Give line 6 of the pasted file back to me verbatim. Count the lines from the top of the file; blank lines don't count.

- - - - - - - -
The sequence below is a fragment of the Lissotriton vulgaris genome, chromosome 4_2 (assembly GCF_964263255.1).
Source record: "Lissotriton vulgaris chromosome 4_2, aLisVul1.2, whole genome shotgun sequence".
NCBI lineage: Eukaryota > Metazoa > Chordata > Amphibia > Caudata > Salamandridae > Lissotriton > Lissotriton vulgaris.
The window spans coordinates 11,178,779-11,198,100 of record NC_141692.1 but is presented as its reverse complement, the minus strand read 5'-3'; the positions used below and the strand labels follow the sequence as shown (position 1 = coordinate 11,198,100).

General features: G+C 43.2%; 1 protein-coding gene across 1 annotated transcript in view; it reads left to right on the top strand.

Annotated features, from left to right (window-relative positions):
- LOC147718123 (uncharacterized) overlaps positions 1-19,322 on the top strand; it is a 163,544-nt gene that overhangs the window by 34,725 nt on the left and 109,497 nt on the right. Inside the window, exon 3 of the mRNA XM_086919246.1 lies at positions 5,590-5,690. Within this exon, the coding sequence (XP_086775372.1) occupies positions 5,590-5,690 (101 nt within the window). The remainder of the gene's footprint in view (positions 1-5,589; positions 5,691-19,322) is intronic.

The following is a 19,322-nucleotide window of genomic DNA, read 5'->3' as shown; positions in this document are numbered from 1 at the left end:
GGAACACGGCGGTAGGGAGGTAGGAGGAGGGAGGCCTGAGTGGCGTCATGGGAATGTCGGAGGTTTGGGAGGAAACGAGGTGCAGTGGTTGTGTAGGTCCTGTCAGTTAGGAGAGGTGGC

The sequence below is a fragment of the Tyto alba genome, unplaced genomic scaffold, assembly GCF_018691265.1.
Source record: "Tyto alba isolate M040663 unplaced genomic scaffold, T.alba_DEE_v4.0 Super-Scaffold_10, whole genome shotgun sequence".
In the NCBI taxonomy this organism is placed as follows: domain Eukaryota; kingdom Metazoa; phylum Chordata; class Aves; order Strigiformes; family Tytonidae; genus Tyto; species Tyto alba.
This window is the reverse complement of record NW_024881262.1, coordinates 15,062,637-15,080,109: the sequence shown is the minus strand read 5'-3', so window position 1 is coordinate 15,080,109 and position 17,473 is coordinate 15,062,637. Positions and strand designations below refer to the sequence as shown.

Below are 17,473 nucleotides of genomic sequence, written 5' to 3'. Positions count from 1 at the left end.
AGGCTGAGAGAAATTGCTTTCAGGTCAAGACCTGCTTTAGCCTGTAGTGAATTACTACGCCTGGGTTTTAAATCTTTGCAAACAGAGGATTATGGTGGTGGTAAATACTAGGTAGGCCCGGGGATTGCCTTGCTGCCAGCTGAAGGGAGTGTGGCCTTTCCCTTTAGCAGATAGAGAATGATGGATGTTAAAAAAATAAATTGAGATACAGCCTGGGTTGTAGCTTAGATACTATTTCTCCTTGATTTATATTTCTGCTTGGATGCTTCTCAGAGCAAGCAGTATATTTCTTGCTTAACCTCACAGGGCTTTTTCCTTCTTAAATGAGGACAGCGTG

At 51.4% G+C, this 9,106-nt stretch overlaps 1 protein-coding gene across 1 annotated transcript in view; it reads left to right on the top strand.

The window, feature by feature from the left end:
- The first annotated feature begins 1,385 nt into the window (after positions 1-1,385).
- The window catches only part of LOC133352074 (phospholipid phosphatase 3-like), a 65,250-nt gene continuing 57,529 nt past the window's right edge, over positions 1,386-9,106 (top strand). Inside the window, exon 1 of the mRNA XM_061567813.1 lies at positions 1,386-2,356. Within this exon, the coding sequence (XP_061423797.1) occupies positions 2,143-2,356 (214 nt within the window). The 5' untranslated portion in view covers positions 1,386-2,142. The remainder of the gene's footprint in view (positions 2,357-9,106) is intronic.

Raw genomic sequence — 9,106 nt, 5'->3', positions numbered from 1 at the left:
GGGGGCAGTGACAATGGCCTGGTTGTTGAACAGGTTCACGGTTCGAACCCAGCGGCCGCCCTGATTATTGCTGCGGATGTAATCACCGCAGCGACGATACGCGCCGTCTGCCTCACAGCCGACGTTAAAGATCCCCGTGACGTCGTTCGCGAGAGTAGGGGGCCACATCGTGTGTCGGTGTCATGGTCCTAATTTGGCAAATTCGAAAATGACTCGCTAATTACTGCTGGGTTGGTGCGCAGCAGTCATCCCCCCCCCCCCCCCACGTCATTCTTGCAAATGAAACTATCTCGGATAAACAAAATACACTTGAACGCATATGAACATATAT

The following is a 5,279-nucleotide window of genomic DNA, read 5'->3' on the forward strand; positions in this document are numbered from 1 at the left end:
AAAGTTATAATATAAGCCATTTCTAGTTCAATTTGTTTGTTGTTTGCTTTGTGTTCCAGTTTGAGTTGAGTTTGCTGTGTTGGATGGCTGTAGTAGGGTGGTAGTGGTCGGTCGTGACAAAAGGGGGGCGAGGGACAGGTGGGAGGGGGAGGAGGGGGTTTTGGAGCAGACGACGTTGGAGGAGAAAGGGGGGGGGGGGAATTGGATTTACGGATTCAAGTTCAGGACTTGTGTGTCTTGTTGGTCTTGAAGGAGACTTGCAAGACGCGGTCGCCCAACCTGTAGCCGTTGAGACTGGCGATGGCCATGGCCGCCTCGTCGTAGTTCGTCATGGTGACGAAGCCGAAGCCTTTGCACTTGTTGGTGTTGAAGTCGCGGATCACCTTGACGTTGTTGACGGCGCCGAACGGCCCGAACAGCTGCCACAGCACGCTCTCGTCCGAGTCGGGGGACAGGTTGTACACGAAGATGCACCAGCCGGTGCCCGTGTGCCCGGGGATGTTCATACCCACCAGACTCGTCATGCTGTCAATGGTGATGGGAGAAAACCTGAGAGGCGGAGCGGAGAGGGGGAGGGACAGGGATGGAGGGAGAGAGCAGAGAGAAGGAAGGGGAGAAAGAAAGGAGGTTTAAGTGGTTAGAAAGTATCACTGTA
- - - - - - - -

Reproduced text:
Annotated features, from left to right (window-relative positions):